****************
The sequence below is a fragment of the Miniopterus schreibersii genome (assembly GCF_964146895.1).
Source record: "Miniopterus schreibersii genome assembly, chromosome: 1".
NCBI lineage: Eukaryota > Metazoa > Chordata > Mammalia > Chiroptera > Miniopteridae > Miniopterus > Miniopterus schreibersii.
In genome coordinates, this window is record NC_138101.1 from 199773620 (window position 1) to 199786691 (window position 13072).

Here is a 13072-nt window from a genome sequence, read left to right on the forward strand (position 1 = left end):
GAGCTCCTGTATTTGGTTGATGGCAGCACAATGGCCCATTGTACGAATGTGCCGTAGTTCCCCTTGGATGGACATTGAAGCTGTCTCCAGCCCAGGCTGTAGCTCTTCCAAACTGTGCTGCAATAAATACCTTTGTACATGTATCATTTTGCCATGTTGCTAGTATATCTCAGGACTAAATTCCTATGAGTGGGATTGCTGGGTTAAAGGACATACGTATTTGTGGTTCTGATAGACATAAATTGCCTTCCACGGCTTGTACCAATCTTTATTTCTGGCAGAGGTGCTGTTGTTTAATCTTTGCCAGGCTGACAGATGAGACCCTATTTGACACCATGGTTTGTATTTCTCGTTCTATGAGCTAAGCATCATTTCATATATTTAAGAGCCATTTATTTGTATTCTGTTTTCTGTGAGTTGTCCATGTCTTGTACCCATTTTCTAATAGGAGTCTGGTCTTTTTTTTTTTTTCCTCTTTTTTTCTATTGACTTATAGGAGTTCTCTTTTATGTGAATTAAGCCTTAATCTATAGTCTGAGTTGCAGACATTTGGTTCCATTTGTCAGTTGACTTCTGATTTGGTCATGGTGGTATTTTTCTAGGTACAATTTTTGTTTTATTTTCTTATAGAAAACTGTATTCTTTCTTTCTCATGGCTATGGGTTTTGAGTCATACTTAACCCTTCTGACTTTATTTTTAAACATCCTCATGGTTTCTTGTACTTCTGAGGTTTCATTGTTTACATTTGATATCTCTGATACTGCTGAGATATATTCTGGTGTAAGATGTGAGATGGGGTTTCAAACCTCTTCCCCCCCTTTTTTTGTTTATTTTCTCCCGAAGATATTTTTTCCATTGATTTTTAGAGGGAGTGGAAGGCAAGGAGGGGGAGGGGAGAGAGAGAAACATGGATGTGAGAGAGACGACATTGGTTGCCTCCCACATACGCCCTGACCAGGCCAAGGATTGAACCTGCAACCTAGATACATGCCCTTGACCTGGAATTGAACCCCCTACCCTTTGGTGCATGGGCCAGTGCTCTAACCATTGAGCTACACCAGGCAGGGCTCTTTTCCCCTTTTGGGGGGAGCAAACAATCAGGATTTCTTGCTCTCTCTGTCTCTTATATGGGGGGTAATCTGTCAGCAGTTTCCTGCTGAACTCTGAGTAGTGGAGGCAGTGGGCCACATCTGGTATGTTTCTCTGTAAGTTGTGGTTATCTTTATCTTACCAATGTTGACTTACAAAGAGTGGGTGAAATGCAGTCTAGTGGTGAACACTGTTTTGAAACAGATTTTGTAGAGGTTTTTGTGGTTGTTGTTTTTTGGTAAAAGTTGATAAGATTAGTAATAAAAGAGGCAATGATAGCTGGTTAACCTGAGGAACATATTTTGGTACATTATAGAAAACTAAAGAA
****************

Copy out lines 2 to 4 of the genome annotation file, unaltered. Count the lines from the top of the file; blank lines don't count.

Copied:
Source record: "Miniopterus schreibersii genome assembly, chromosome: 1".
NCBI lineage: Eukaryota > Metazoa > Chordata > Mammalia > Chiroptera > Miniopteridae > Miniopterus > Miniopterus schreibersii.
In genome coordinates, this window is record NC_138101.1 from 199773620 (window position 1) to 199786691 (window position 13072).